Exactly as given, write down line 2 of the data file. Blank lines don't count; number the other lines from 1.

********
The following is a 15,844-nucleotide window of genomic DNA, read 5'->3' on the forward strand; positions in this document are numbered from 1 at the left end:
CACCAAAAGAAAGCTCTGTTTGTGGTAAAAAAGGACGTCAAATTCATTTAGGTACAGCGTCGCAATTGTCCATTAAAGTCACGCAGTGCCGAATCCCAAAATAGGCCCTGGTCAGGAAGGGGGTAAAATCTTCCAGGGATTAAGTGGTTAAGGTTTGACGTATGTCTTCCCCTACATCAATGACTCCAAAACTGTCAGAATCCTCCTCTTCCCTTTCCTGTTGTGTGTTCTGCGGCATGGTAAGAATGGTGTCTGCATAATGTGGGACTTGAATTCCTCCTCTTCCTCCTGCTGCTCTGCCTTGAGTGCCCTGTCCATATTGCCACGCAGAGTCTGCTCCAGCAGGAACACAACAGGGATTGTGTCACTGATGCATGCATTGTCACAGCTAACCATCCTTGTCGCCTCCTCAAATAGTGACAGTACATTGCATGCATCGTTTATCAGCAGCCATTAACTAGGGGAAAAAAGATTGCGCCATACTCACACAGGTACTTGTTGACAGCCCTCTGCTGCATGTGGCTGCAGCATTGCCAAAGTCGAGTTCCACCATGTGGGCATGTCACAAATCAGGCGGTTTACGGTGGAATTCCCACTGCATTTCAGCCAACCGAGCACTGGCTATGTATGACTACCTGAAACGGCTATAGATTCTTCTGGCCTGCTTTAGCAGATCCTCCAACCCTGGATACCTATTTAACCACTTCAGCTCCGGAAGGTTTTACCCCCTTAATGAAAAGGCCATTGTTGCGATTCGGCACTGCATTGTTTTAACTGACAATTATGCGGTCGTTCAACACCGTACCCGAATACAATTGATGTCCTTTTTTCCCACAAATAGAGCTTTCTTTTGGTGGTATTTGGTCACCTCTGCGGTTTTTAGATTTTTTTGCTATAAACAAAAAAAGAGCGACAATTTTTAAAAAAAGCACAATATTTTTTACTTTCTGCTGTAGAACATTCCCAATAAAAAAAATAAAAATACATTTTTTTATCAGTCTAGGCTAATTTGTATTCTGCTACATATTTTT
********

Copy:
CACCAAAAGAAAGCTCTGTTTGTGGTAAAAAAGGACGTCAAATTCATTTAGGTACAGCGTCGCAATTGTCCATTAAAGTCACGCAGTGCCGAATCCCAAAATAGGCCCTGGTCAGGAAGGGGGTAAAATCTTCCAGGGATTAAGTGGTTAAGGTTTGACGTATGTCTTCCCCTACATCAATGACTCCAAAACTGTCAGAATCCTCCTCTTCCCTTTCCTGTTGTGTGTTCTGCGGCATGGTAAGAATGGTGTCTGCATAATGTGGGACTTGAATTCCTCCTCTTCCTCCTGCTGCTCTGCCTTGAGTGCCCTGTCCATATTGCCACGCAGAGTCTGCTCCAGCAGGAACACAACAGGGATTGTGTCACTGATGCATGCATTGTCACAGCTAACCATCCTTGTCGCCTCCTCAAATAGTGACAGTACATTGCATGCATCGTTTATCAGCAGCCATTAACTAGGGGAAAAAAGATTGCGCCATACTCACACAGGTACTTGTTGACAGCCCTCTGCTGCATGTGGCTGCAGCATTGCCAAAGTCGAGTTCCACCATGTGGGCATGTCACAAATCAGGCGGTTTACGGTGGAATTCCCACTGCATTTCAGCCAACCGAGCACTGGCTATGTATGACTACCTGAAACGGCTATAGATTCTTCTGGCCTGCTTTAGCAGATCCTCCAACCCTGGATACCTATTTAACCACTTCAGCTCCGGAAGGTTTTACCCCCTTAATGAAAAGGCCATTGTTGCGATTCGGCACTGCATTGTTTTAACTGACAATTATGCGGTCGTTCAACACCGTACCCGAATACAATTGATGTCCTTTTTTCCCACAAATAGAGCTTTCTTTTGGTGGTATTTGGTCACCTCTGCGGTTTTTAGATTTTTTTGCTATAAACAAAAAAAGAGCGACAATTTTTAAAAAAAGCACAATATTTTTTACTTTCTGCTGTAGAACATTCCCAATAAAAAAAATAAAAATACATTTTTTTATCAGTCTAGGCTAATTTGTATTCTGCTACATATTTTT